Associate Professor
Earthquake Research Institute

Office: 2号館-311
TEL: +81-3-5841-5763
FAX: --

Research Field

Earthquake source physics, Lab and Field Rock mechanics, Earthquake precursor

Current Research

I have been working on laboratory and theoretical studies of time-dependent effects on friction, which explains a variety of earthquake phenomena. We have developed a non-destructive monitoring technique of the internal state of frictional interface. This might be useful to detect the precursory loss of strength preceding large earthquakes.
I deployed micro-fracture rnrndetection sensors surrounding geologic faults in deep South African Mines and found on-fault micro fracture activity distinct from those in rock mass near the mining faults.
I studied inter-scale rninteractions rnof asperities including quasi-static slip through numerical rnsimulation, where I found that large earthquakes can be rnpreceded by large nucleation, while large earthquakes can be also triggered by dynamic cascading up from small earthquakes in small fragile asperities.I am evaluating statistical significance of candidates of earthquake presursors.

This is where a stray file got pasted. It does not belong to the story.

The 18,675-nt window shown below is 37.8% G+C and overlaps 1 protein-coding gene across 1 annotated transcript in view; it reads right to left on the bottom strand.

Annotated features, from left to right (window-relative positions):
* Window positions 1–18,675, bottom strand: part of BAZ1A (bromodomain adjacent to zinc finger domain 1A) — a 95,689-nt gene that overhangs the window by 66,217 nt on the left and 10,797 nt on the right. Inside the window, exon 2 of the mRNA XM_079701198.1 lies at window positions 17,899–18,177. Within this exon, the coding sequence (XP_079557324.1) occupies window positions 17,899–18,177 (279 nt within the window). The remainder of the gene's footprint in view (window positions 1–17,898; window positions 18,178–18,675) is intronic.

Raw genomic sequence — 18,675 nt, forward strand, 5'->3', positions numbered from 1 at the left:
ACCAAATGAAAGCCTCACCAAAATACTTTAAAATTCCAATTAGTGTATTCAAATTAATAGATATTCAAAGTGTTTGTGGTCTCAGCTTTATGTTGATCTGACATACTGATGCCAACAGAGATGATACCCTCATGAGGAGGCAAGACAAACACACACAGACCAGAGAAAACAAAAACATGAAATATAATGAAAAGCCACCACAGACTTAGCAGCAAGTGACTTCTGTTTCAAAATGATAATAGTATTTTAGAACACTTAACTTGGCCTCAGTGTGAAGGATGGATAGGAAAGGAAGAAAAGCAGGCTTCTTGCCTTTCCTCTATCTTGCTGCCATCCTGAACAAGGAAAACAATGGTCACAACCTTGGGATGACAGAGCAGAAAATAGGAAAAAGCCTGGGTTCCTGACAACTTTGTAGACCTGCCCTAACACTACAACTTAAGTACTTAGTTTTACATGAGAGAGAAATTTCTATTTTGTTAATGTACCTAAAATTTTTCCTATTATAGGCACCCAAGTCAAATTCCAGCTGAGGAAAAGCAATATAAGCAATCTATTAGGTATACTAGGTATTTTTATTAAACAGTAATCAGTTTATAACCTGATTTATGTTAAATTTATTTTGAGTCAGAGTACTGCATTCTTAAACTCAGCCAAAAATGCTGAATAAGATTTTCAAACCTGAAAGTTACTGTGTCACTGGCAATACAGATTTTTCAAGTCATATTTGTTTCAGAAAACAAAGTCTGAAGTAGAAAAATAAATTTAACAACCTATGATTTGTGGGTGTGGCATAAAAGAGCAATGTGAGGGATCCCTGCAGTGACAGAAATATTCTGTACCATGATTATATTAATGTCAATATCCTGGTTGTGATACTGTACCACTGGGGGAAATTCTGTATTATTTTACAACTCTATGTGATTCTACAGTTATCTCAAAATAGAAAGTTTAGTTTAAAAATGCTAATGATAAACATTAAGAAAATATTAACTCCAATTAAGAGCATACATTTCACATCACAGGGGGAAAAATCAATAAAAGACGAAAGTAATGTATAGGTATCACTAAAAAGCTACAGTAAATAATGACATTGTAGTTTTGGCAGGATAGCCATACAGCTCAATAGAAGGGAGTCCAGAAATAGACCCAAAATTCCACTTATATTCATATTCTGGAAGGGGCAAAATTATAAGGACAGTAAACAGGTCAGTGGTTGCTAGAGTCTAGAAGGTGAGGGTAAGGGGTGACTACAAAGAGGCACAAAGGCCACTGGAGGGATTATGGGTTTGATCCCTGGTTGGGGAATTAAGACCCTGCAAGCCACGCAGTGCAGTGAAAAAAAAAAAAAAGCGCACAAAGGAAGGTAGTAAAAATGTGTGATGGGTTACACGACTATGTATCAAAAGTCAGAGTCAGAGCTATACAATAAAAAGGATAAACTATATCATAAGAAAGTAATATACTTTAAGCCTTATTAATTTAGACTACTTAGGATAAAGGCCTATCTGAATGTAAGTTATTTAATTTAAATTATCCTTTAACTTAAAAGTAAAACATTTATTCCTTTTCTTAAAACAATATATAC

Representative Publications

1. Nagata, K., M. Nakatani, and S. Yoshida, A revised rate- and state-dependent friction law obtained by constraining constitutive and evolution laws separately with laboratory data, J. Geophys. Res., 117, B02314, doi:10.1029/2011JB008818, 2012
2. Nakatani, M. and C. H. Scholz, Frictional healing of quartz gouge under hydrothermal conditions: 1.Experimental evidence for solution transfer healing mechanism, J. Geophys. Res., 109, B07201,doi:10.1029/2001JB001522, 2004.
3. Yabe, Y., M. Nakatani, M. Naoi, J. Philipp, C. Janssen, T. Watanabe, T. Katsura, H. Kawakata, D. Georg, and H. Ogasawara (2015) Nucleation process of an M2 earthquake in a deep gold mine in South Africa inferred from on-fault foreshock activity, J. Geophys. Res., 120, 5574-5594, doi:10.1002/2014JB011680.